I collaborated on this piece with Kip Anderson, co-director (with Keegan Kuhn) of Cowspiracy.
Yesterday, thousands of environmentalists are marching through the streets of New York. They do so to undertake what environmentalist Bill McKibben calls "the biggest demonstration in the history of the climate movement." The driving motivation for the first People's Climate March is a fiercely grassroots message as inspiring as it is true: "movements can shift political power. In fact, little else ever does."
History demonstrates that McKibben is correct, but with one critical caveat: the movement must be focused on the right targets. It is on this point that yesterday's march, for all its passion, could lead the environmental movement down a jagged path.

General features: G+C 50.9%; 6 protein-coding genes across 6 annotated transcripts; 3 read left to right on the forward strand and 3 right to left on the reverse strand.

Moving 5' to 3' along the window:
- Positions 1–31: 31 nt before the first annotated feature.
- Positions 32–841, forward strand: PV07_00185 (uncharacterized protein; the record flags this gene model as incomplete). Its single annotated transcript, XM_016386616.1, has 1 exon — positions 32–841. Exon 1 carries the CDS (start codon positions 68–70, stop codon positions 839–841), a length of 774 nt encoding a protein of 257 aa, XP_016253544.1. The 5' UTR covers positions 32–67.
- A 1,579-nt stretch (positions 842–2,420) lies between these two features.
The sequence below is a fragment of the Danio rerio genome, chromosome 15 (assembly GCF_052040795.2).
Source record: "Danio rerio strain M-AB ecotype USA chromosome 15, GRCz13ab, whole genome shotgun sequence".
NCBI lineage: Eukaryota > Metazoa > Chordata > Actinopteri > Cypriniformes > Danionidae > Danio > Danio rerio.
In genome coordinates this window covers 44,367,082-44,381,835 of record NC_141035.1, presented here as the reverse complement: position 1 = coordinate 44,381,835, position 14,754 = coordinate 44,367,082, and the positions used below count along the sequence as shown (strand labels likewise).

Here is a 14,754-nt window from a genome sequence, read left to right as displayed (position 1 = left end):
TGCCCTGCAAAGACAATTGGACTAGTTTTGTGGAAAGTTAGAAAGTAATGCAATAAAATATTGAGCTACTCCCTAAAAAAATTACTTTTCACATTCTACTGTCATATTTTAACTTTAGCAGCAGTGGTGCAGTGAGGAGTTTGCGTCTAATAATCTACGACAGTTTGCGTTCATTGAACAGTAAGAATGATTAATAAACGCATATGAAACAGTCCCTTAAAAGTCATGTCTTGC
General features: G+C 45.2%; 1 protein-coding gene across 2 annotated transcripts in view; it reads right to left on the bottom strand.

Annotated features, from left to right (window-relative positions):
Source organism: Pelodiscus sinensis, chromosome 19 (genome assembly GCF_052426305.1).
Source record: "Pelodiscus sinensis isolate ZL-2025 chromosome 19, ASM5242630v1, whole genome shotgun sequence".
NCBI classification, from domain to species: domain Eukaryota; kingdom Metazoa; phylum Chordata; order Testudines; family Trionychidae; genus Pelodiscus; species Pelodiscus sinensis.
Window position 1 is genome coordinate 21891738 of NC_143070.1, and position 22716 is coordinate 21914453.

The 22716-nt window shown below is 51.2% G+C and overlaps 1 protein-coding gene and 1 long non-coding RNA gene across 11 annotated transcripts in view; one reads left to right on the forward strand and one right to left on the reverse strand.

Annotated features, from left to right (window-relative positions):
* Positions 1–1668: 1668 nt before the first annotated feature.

Modern environmentalism assumes that our ecological fall from grace began a century ago with the transition to fossil fuels. This assumption explains the movement's focus on gas pipelines and university divestment from fossil fuel multinationals. While it's certainly true that our reliance coal, oil, and gas remains endemic to our current ecological predicament, our original environmental sin is rooted in an older and more fundamental transition: the domestication of animals.